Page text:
Vicky Hollett’s talk ‘Learning to Speak ‘merican’ was a brilliant lesson in the significance of pragmatics in our understanding of intercultural interactions. Challenging the traditional stereotypes that Americans do not share the British sense of humour, and that Americans are more direct than the ‘Brits’, Vicky cleverly uses many familiar and humorous examples to demonstrate how being indirect could make utterances less threatening and help avoid awkwardness, and this ironically allows British conversations to have much more cut and thrust since we can always use jokes to cover it up. While the Americans tend to try and maintain positive face (i.e. the need to be accepted and appreciated by others) and therefore pride inclusion even when telling jokes, the Brits are more concerned with maintaining negative face (i.e. by not intruding or get in people’s way because of their need to be free and not be burdened by others) and are happy to use the ambiguity of jokes at any time or circumstance to relieve uncomfortable moments or rescind our initial requests. Thus, what might seem sarcastic to American might simply be witty quips to the Brits.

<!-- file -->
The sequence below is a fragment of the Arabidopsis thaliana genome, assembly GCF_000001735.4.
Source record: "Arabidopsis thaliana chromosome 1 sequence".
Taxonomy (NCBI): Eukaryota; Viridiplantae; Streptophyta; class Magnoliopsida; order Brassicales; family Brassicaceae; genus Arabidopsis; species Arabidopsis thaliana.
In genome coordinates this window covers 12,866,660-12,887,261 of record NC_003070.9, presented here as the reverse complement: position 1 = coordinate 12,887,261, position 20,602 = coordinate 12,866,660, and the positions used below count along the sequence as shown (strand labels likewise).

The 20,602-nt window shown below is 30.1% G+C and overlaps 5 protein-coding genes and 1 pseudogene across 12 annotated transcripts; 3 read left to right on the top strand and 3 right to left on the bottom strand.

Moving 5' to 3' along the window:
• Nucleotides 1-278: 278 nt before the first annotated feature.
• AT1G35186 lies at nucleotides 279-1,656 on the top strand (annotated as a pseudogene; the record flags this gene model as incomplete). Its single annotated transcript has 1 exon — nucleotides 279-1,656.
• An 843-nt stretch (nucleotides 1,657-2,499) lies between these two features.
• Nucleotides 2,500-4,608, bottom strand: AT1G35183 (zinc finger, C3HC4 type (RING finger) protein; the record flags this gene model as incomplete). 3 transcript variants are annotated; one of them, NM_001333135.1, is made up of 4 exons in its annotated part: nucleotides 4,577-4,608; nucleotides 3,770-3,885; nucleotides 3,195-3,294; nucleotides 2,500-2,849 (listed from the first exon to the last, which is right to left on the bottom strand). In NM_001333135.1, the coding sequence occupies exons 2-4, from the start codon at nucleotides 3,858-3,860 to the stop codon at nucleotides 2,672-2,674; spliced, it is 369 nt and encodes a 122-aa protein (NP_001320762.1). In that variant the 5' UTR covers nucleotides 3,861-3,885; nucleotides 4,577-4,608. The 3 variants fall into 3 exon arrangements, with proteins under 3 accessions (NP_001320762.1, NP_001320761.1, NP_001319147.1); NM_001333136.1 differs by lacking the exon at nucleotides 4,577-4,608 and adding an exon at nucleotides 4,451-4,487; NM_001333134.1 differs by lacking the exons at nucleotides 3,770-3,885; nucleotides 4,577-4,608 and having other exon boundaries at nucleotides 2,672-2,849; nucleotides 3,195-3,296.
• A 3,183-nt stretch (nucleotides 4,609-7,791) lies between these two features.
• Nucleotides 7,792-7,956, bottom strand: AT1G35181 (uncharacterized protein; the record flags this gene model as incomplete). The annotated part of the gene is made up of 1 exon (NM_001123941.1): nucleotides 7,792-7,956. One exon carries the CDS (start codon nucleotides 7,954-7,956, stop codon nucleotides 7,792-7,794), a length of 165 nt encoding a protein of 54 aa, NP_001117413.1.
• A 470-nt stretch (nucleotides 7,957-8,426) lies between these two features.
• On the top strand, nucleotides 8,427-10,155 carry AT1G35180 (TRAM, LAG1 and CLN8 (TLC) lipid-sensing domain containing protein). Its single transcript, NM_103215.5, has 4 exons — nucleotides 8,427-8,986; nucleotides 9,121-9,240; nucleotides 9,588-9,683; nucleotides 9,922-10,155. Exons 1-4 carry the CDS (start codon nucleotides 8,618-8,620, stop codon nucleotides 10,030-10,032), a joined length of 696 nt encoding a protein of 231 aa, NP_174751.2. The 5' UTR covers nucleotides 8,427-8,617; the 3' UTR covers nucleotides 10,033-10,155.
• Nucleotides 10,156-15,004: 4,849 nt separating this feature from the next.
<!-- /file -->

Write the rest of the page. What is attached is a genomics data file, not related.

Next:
This cross-cultural interaction theme was continued by several speakers, including my own talk about perceptions of politeness in cross-cultural NNS interactions, Richard Lewis’s ‘Cultural Factors in International Business’…

Photo by Mike Hogan